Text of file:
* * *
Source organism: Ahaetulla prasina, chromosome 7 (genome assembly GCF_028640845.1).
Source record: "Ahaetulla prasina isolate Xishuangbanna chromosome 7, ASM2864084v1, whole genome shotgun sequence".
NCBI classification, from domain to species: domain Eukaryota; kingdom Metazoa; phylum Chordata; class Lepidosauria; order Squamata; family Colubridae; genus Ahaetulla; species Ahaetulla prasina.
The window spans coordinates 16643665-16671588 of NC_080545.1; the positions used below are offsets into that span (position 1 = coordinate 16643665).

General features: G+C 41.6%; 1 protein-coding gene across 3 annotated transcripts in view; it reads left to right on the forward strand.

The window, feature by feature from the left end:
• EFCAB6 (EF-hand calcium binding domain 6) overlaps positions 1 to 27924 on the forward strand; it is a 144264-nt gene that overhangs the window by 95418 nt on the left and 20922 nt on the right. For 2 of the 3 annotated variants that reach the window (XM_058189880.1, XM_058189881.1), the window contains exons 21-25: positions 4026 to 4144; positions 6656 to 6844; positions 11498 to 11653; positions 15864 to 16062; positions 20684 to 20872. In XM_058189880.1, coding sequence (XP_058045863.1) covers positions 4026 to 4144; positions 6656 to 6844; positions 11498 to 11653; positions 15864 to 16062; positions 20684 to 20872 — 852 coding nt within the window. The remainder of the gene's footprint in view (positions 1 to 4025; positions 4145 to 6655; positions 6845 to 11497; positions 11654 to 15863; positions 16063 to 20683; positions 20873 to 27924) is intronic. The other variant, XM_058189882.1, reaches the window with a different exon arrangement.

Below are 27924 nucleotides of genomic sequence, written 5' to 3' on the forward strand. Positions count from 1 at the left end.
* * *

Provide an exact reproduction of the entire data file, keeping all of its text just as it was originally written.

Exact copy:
Source organism: Ahaetulla prasina, chromosome 7 (genome assembly GCF_028640845.1).
Source record: "Ahaetulla prasina isolate Xishuangbanna chromosome 7, ASM2864084v1, whole genome shotgun sequence".
NCBI classification, from domain to species: domain Eukaryota; kingdom Metazoa; phylum Chordata; class Lepidosauria; order Squamata; family Colubridae; genus Ahaetulla; species Ahaetulla prasina.
The window spans coordinates 16643665-16671588 of NC_080545.1; the positions used below are offsets into that span (position 1 = coordinate 16643665).

General features: G+C 41.6%; 1 protein-coding gene across 3 annotated transcripts in view; it reads left to right on the forward strand.

The window, feature by feature from the left end:
• EFCAB6 (EF-hand calcium binding domain 6) overlaps positions 1 to 27924 on the forward strand; it is a 144264-nt gene that overhangs the window by 95418 nt on the left and 20922 nt on the right. For 2 of the 3 annotated variants that reach the window (XM_058189880.1, XM_058189881.1), the window contains exons 21-25: positions 4026 to 4144; positions 6656 to 6844; positions 11498 to 11653; positions 15864 to 16062; positions 20684 to 20872. In XM_058189880.1, coding sequence (XP_058045863.1) covers positions 4026 to 4144; positions 6656 to 6844; positions 11498 to 11653; positions 15864 to 16062; positions 20684 to 20872 — 852 coding nt within the window. The remainder of the gene's footprint in view (positions 1 to 4025; positions 4145 to 6655; positions 6845 to 11497; positions 11654 to 15863; positions 16063 to 20683; positions 20873 to 27924) is intronic. The other variant, XM_058189882.1, reaches the window with a different exon arrangement.

Below are 27924 nucleotides of genomic sequence, written 5' to 3' on the forward strand. Positions count from 1 at the left end.